REPORTING · 16th October 2014
The Kitimat Museum and Archives held presentation as a part of their Kitimat Question’s Energy exhibit at the Rod and Gun on Saturday, October 4th. Two leading authorities on Canada’s Energy Policy, Doctor Kathryn Harrison, a political Scientist from the University of British Columbia and Doctor Andrew Leach from the University of Alberta, an Environmental Economist with the school of Business, were in Kitimat to talk about the future of Canada’s Energy.
Both talked about how Kitimat has become a topic of discussion in their professions and both wanted to hear from the community.
Harrison initially pointed out that it seemed like there was a lot of mistrust in the questions Kitimat representatives provided to the museum. She explained she was not surprised by the level of distrust because the processes have been changed, there is a reduction in government transparency. She looked at three areas of concern, federal ministers championing the projects before their Joint Review Panel reports have come in, the revision of the Federal Environmental Statutes and ‘Orwellian Double Speak’ which is coming from the Governments. She also posed the question: What actions have the government taken to earn the trust of the public? Her answer was not the public’s ability to trust but the elected leaders ability to be untrustworthy, giving examples where the government has said one thing, then went and did the other.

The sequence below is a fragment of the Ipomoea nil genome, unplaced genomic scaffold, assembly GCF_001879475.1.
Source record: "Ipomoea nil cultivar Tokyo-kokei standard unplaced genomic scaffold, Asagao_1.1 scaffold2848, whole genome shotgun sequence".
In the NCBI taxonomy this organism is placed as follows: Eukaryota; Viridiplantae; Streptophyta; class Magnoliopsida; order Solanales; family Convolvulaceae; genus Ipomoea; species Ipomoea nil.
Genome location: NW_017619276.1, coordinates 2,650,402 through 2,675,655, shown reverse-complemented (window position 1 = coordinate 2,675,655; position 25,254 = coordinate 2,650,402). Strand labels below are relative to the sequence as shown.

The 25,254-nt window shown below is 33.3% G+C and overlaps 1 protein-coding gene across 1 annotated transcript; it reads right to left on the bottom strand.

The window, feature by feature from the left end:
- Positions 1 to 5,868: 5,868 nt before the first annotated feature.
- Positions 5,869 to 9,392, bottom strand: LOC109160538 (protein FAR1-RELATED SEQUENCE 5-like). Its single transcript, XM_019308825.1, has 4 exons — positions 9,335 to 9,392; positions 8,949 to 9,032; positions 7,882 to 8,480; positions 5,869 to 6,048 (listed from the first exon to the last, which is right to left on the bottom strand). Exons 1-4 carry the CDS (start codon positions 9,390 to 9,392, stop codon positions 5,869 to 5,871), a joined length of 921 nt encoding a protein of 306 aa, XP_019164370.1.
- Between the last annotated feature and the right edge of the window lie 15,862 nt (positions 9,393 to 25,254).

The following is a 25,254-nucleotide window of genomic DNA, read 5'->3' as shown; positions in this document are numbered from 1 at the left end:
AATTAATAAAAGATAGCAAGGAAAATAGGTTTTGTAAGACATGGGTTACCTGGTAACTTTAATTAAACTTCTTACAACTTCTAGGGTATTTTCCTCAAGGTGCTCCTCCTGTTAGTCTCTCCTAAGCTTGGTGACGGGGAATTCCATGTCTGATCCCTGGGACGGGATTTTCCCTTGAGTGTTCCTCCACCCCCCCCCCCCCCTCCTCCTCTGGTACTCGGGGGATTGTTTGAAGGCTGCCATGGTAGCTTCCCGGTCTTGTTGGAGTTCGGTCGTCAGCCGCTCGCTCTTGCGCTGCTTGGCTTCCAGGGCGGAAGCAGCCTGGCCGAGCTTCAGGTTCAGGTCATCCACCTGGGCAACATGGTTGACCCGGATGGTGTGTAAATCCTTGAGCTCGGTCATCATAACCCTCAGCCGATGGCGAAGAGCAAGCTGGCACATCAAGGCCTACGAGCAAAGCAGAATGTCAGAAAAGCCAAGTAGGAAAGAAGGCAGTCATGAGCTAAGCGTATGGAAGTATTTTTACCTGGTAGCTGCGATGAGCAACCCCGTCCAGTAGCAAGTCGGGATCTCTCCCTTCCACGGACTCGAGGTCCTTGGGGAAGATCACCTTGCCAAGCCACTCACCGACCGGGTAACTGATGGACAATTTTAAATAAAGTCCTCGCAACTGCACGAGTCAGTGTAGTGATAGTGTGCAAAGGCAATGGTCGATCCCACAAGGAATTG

“We are seeing something new emerging where communities which are simply transit sites for fossil fuels are speaking up because they don’t see economic benefits that correspond to the environmental risks, air quality, to fisheries, to drinking water to their coast, to say nothing about aboriginal communities which are saying no to projects on unseated traditional territory,” said Harrison.
She expressed people will know in a year or two how much authority local governments have.
Leach started by explaining his title, Enbridge Professor of Energy Policy. It means his University has received a donation by Enbridge to fund research. He does not work for Enbridge.